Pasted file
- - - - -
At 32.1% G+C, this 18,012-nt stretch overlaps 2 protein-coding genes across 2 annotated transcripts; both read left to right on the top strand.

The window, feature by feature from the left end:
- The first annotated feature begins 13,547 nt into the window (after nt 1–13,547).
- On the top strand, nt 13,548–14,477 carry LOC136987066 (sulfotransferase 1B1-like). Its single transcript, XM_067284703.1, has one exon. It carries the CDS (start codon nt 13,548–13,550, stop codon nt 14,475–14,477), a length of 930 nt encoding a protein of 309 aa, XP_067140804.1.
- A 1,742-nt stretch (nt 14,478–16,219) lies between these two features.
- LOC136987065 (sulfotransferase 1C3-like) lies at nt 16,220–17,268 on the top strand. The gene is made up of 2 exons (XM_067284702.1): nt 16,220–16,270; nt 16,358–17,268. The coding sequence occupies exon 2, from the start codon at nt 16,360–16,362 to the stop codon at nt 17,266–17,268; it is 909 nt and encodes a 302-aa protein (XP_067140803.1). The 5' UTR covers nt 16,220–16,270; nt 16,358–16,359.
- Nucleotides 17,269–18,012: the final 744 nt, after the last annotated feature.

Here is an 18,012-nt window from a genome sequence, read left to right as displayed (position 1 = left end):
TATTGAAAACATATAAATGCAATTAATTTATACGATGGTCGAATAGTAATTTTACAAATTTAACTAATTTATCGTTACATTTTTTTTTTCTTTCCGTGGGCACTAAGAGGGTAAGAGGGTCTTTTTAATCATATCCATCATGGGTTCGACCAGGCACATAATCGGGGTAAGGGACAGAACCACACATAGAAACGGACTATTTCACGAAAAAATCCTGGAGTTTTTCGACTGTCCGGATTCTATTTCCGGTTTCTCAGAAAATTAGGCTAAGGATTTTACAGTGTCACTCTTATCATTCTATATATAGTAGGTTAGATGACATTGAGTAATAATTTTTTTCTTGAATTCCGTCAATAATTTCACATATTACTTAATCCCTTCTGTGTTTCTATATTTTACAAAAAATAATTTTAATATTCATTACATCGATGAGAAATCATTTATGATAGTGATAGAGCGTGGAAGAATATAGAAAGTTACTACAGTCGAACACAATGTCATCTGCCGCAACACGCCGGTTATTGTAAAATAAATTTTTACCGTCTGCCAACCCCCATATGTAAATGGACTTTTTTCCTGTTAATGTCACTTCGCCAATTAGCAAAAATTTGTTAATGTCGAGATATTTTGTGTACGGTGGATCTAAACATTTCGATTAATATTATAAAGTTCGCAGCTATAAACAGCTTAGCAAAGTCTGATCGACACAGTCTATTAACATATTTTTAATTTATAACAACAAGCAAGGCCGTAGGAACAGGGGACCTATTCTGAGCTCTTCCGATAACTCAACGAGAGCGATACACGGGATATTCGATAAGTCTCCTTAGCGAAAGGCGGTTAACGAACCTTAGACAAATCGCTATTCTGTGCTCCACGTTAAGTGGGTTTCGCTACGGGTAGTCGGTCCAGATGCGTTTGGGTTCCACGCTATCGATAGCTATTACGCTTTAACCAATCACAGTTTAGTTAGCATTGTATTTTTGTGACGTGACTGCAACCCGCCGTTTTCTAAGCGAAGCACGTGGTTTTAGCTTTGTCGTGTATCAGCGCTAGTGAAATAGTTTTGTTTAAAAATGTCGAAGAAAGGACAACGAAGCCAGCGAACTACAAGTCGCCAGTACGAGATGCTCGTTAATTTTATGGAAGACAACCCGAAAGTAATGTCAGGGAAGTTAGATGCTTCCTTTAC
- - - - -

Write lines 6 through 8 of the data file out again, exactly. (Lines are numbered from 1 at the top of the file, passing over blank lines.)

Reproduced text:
- LOC136987065 (sulfotransferase 1C3-like) lies at nt 16,220–17,268 on the top strand. The gene is made up of 2 exons (XM_067284702.1): nt 16,220–16,270; nt 16,358–17,268. The coding sequence occupies exon 2, from the start codon at nt 16,360–16,362 to the stop codon at nt 17,266–17,268; it is 909 nt and encodes a 302-aa protein (XP_067140803.1). The 5' UTR covers nt 16,220–16,270; nt 16,358–16,359.
- Nucleotides 17,269–18,012: the final 744 nt, after the last annotated feature.

Here is an 18,012-nt window from a genome sequence, read left to right as displayed (position 1 = left end):